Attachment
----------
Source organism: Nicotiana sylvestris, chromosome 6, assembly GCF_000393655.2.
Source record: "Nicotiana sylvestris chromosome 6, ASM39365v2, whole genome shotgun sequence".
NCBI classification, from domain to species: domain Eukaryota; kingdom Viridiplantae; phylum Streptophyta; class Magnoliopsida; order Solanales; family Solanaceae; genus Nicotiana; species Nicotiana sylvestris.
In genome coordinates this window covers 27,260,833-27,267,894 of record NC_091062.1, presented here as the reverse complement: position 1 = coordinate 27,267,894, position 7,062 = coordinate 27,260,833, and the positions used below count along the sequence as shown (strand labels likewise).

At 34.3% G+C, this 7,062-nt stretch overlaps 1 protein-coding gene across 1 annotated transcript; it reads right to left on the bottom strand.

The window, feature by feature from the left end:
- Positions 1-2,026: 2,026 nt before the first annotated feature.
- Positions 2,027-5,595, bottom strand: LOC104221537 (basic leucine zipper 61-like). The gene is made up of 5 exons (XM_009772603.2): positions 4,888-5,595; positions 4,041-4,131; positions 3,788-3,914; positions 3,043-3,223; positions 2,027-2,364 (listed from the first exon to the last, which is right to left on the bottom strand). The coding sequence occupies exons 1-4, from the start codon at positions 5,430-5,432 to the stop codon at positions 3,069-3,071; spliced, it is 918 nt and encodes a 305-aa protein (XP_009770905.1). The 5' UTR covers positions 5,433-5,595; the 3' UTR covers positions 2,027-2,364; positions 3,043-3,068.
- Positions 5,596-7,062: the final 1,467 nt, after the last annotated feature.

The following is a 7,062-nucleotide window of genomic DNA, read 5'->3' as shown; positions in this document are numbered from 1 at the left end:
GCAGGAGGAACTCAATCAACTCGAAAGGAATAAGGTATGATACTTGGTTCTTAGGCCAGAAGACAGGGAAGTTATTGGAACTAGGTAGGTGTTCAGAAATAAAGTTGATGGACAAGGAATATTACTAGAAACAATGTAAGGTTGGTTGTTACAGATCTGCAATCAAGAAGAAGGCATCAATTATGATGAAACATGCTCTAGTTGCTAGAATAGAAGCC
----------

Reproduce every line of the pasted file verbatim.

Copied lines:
Source organism: Nicotiana sylvestris, chromosome 6, assembly GCF_000393655.2.
Source record: "Nicotiana sylvestris chromosome 6, ASM39365v2, whole genome shotgun sequence".
NCBI classification, from domain to species: domain Eukaryota; kingdom Viridiplantae; phylum Streptophyta; class Magnoliopsida; order Solanales; family Solanaceae; genus Nicotiana; species Nicotiana sylvestris.
In genome coordinates this window covers 27,260,833-27,267,894 of record NC_091062.1, presented here as the reverse complement: position 1 = coordinate 27,267,894, position 7,062 = coordinate 27,260,833, and the positions used below count along the sequence as shown (strand labels likewise).

At 34.3% G+C, this 7,062-nt stretch overlaps 1 protein-coding gene across 1 annotated transcript; it reads right to left on the bottom strand.

The window, feature by feature from the left end:
- Positions 1-2,026: 2,026 nt before the first annotated feature.
- Positions 2,027-5,595, bottom strand: LOC104221537 (basic leucine zipper 61-like). The gene is made up of 5 exons (XM_009772603.2): positions 4,888-5,595; positions 4,041-4,131; positions 3,788-3,914; positions 3,043-3,223; positions 2,027-2,364 (listed from the first exon to the last, which is right to left on the bottom strand). The coding sequence occupies exons 1-4, from the start codon at positions 5,430-5,432 to the stop codon at positions 3,069-3,071; spliced, it is 918 nt and encodes a 305-aa protein (XP_009770905.1). The 5' UTR covers positions 5,433-5,595; the 3' UTR covers positions 2,027-2,364; positions 3,043-3,068.
- Positions 5,596-7,062: the final 1,467 nt, after the last annotated feature.

The following is a 7,062-nucleotide window of genomic DNA, read 5'->3' as shown; positions in this document are numbered from 1 at the left end:
GCAGGAGGAACTCAATCAACTCGAAAGGAATAAGGTATGATACTTGGTTCTTAGGCCAGAAGACAGGGAAGTTATTGGAACTAGGTAGGTGTTCAGAAATAAAGTTGATGGACAAGGAATATTACTAGAAACAATGTAAGGTTGGTTGTTACAGATCTGCAATCAAGAAGAAGGCATCAATTATGATGAAACATGCTCTAGTTGCTAGAATAGAAGCC